Soon after, her loss gave her the resiliency she needed to establish yet another advocacy. Banding together with grief-stricken mothers like TV personality Ali Sotto, who also lost her son Miko to an accident, she established the INA Foundation Inc. With the mission to provide psycho–social support to grieving mothers who lost their children, the foundation was conceptualized in March 15, two months after KC’s untimely death. Focusing their collective experiences, they provided a venue for emotional healing. In December 16, 2004, the INA Healing Center was inaugurated at the DSWD Compound, Batasan Hills, Quezon City. Through this, “orphaned” mothers were able to transform their experiences into a driving force that did not only make them stronger but also gave them the power to aid others in dealing with their grief.
“Nowadays, the INA foundation is getting big,” said de Venecia. “My dream for it is to put up healing centers nationwide and work closely with the local government officials. I hope we could train the barangay health workers to be grief mentors because there are very few psychologists or psychiatrist who can help. If we can do that, that’s a big thing for all the communities in the country. It’s hard because there’s nothing like it. It’s a pioneer institution. We have no prototype to copy from. It was made with sweat and blood.”
Nowadays, de Venecia continues to champion women’s causes through her work. She also resumes to face the growing challenges as an advocate. Adding to the trials caused by domestic abuse, she also remains adamant in fighting another threat that is brought about by the increasing number of mothers who are going abroad for better opportunities.
“My dream for the Filipino women is for them to no longer find the need to go abroad,” she said. “Right now, a lot of them are OFWs and that I think is breaking the family unit. Children need their mothers. It’s really a problem. She is the light of the home. The mother gives the direction to the children. The mother, as they would say, is the ilaw ng tahanan. She can also be the foundation of the home. Even our family is very matriarchal. Right now, my mother is 92 but up to now we still consult her.”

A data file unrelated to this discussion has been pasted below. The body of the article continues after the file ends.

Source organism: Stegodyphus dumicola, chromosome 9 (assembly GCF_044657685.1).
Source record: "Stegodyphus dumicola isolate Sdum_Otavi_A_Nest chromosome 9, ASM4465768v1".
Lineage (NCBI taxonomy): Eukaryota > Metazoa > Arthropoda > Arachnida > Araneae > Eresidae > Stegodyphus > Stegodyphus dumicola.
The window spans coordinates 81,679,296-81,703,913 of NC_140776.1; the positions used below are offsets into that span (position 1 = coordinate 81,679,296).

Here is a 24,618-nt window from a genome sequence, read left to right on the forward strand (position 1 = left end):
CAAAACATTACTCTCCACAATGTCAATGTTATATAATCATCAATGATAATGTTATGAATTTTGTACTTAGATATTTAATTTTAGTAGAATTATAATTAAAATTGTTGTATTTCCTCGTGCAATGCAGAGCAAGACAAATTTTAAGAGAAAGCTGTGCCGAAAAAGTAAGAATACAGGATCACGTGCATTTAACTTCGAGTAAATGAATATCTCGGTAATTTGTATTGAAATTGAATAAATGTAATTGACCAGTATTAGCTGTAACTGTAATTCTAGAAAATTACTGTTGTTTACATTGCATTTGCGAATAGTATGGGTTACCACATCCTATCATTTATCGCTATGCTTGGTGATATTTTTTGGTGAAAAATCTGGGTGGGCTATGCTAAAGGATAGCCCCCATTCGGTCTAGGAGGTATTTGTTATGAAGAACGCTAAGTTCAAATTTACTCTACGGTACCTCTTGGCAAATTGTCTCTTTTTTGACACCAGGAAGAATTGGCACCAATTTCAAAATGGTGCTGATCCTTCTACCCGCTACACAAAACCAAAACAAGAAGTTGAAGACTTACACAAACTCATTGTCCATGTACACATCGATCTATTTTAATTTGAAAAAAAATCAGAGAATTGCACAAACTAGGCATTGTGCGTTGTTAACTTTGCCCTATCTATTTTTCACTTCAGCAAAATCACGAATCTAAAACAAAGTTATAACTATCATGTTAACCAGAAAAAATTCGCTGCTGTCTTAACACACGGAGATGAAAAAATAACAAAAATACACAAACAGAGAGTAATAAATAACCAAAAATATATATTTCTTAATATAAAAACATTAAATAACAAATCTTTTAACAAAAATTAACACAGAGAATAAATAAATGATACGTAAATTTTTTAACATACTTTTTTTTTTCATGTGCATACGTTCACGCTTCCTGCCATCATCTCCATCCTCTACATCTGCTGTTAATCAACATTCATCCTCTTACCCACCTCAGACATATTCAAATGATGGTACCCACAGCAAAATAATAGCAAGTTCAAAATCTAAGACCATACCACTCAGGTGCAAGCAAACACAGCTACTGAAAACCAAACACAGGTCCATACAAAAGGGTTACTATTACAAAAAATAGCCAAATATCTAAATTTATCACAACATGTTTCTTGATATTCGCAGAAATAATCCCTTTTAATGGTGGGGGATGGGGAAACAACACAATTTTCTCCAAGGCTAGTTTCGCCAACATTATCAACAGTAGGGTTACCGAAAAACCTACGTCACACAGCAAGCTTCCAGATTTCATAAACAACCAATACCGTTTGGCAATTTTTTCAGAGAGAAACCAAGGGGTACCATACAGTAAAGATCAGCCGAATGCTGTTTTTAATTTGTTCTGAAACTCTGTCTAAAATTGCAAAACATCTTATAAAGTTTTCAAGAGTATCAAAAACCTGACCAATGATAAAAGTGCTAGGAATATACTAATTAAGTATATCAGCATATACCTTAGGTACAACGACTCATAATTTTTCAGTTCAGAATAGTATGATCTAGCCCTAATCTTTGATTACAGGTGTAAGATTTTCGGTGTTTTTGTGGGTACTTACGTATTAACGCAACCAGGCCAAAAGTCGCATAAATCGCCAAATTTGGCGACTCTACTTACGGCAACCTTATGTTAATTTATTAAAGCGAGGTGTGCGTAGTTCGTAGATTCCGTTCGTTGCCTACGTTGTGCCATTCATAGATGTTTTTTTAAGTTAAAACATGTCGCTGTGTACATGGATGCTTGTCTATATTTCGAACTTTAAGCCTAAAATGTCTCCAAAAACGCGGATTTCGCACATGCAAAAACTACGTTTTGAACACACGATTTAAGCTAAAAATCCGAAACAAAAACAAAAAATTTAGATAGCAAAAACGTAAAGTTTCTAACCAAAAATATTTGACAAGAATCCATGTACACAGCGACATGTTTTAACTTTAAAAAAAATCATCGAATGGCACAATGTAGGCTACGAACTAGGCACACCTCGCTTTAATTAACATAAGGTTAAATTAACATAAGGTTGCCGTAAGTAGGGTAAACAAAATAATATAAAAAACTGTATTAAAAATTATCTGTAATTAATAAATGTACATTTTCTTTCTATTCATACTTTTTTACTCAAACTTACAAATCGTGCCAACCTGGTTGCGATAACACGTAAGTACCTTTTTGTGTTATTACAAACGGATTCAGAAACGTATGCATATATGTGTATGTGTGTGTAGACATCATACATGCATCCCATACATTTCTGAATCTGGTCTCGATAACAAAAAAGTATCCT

But amidst this growing crisis, de Venecia believes that the trials she has faced have made her a lot stronger. She has also learned from her on-going work as a public servant and she still believes in the virtues of being a quintessential Filipina; a sister and a friend that others may still refer to as manay, a wife supportive of her husband’s causes, and of course, a mother.
“I don’t think there is a perfect mom,” she told The Times. “But a good mother can raise kids who are assets to the world. And you can only do that if you’re child knows that he or she is loved. There’s no formula but the most important component in raising a good child is love.”
Now, de Venecia is taking on a new role. With the birth of her grand daughter, Isabella, she has yet another inspiration that does not only keep her young, but allows her to hold on to residuals of a treasure that she once lost.
“Being a grandmother is the best feeling because the responsibility of being a mother is now in my child’s hands. Now, I’m just here to spoil her.” de Venecia told The Times. “She reminds me a lot of my daughter, KC. They are so a like. She is also strong-willed like her. She is also brave like her.”